Abstract No gene coding for an Adenine Deaminase has been described in eukaryotes. However, physiological and genetical evidence indicates that Adenine Deaminases are present in the ascomycetes. We have cloned and characterised the genes coding for the Adenine Deaminases of Aspergillus nidulans, Saccharomyces cerevisiae and Schizosaccharomyces pombe. The A. nidulans gene was expressed in Escherichia coli and the purified enzyme shows Adenine but not adenosine Deaminase activity. The open reading frames coded by the three genes are very similar and obviously related to the bacterial and eukaryotic adenosine Deaminases rather than to the bacterial Adenine Deaminases. The latter are related to allantoinases, ureases and dihydroorotases. The fungal Adenine Deaminases and the homologous adenosine Deaminases differ in a number of residues, some of these being clearly involved in substrate specificity. Other prokaryotic enzymes in the database, while clearly related to the above, do not fit into either sub-class, and may even have a different specificity. These results imply that Adenine Deaminases have appeared twice in the course of evolution, from different ancestral enzymes constructed both around the α/β barrel scaffold.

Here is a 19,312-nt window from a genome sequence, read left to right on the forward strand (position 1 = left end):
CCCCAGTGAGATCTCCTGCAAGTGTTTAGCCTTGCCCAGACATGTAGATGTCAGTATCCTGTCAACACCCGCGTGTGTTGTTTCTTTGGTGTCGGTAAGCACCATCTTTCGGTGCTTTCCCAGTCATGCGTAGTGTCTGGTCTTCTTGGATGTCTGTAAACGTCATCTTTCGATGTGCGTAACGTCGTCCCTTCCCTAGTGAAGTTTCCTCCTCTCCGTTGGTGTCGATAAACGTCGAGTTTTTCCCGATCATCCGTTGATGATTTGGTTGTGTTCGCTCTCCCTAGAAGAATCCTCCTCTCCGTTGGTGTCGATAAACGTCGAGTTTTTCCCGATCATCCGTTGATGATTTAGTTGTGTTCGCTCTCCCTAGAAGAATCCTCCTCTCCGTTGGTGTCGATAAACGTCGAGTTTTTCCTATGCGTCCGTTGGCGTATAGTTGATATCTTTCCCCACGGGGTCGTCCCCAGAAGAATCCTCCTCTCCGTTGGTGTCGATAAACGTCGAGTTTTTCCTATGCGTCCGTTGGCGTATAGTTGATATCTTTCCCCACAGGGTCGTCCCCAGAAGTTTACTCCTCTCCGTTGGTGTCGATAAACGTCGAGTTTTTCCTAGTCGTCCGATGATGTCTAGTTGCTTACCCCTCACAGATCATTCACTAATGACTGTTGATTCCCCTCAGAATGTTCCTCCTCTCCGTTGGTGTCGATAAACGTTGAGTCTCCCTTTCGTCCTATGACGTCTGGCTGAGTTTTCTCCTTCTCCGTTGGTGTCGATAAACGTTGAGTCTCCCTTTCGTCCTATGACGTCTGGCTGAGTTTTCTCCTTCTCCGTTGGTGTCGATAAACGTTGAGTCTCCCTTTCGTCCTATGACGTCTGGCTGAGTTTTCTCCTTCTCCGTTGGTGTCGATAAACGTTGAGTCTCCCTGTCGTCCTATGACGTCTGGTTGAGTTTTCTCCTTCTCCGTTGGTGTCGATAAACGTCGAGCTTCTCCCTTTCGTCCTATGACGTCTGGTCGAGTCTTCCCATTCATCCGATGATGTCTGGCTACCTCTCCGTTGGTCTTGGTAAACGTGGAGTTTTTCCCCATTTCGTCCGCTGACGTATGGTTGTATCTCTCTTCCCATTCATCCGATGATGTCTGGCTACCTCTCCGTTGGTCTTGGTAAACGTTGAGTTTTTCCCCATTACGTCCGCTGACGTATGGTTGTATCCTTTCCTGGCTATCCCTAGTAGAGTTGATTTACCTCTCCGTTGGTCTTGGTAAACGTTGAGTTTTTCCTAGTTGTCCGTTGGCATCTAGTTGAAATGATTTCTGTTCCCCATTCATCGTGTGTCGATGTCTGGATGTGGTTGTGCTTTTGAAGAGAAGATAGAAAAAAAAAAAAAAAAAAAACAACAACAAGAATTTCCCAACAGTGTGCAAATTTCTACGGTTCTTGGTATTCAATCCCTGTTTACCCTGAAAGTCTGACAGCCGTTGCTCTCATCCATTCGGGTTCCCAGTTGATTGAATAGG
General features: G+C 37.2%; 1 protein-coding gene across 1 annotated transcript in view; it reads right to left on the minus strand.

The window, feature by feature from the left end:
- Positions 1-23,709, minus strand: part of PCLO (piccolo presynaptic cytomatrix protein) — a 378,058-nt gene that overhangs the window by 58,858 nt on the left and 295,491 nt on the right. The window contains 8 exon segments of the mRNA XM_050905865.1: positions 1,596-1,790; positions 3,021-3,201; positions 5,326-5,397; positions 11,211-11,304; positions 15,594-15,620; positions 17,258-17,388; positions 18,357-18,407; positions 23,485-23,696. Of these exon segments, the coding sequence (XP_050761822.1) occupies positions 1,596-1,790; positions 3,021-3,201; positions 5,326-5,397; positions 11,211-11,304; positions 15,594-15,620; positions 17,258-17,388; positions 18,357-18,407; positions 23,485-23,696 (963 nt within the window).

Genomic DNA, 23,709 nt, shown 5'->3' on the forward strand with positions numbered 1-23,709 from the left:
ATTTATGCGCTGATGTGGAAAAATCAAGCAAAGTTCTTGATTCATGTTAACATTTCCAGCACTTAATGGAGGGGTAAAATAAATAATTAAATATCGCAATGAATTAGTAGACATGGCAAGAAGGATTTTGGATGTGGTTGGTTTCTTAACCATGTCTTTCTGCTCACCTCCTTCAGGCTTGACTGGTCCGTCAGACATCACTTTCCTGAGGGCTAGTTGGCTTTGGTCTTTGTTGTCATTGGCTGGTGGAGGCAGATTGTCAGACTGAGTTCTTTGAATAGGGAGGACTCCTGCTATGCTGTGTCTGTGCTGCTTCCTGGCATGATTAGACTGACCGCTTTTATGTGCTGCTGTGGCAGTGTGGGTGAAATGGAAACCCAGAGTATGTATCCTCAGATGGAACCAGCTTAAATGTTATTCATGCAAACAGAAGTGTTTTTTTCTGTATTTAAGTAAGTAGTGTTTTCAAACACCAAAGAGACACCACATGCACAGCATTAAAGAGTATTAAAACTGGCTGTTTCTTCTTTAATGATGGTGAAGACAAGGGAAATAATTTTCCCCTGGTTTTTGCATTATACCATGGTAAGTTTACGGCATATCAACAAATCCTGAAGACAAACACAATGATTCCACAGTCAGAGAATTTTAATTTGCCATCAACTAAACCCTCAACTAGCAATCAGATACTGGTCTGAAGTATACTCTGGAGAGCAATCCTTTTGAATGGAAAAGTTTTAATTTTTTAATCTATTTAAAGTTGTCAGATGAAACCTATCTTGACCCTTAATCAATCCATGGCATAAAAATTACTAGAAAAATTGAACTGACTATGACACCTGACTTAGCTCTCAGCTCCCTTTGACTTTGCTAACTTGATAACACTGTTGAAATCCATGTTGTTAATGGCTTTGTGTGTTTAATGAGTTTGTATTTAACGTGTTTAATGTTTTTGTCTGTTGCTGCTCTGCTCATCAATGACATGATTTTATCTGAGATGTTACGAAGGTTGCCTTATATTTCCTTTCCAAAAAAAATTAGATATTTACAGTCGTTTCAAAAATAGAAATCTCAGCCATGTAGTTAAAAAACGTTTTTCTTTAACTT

Joan M. Hevel – 3rd expert on this subject based on the ideXlab platform

  • Assays for S-adenosylmethionine (AdoMet/SAM)-dependent methyltransferases.
    Current protocols in toxicology, 2020
    Co-Authors: Whitney L. Wooderchak, Zhaohui Sunny Zhou, Joan M. Hevel

    Abstract:

    Modification of small molecules and proteins by methyltransferases impacts a wide range of biological processes. Here we report two methods for measuring methyltransferase activity. First we describe an enzyme-coupled continuous spectrophotometric assay used to quantitatively characterize S-adenosyl-L-methionine (AdoMet or SAM)-dependent methyltransferase activity. In this assay, S-adenosyl-L-homocysteine (AdoHcy or SAH), the transmethylation product of AdoMet-dependent methyltransferase, is hydrolyzed to S-ribohomocysteine and Adenine by recombinant AdoHcy nucleosidase. Subsequently, the Adenine generated from AdoHcy is further hydrolyzed to homoxanthine and ammonia by recombinant Adenine Deaminase. This deamination is associated with a decrease in absorbance at 265 nm that can be monitored continuously. Secondly, we describe a discontinuous assay that follows radiolabel incorporation into the methyl receptor. An advantage of both assays is the destruction of AdoHcy by AdoHcy nucleosidase, which alleviates AdoHcy product feedback inhibition of S-adenosylmethionine-dependent methyltransferases. Importantly both methods are inexpensive, robust, and amenable to high throughput.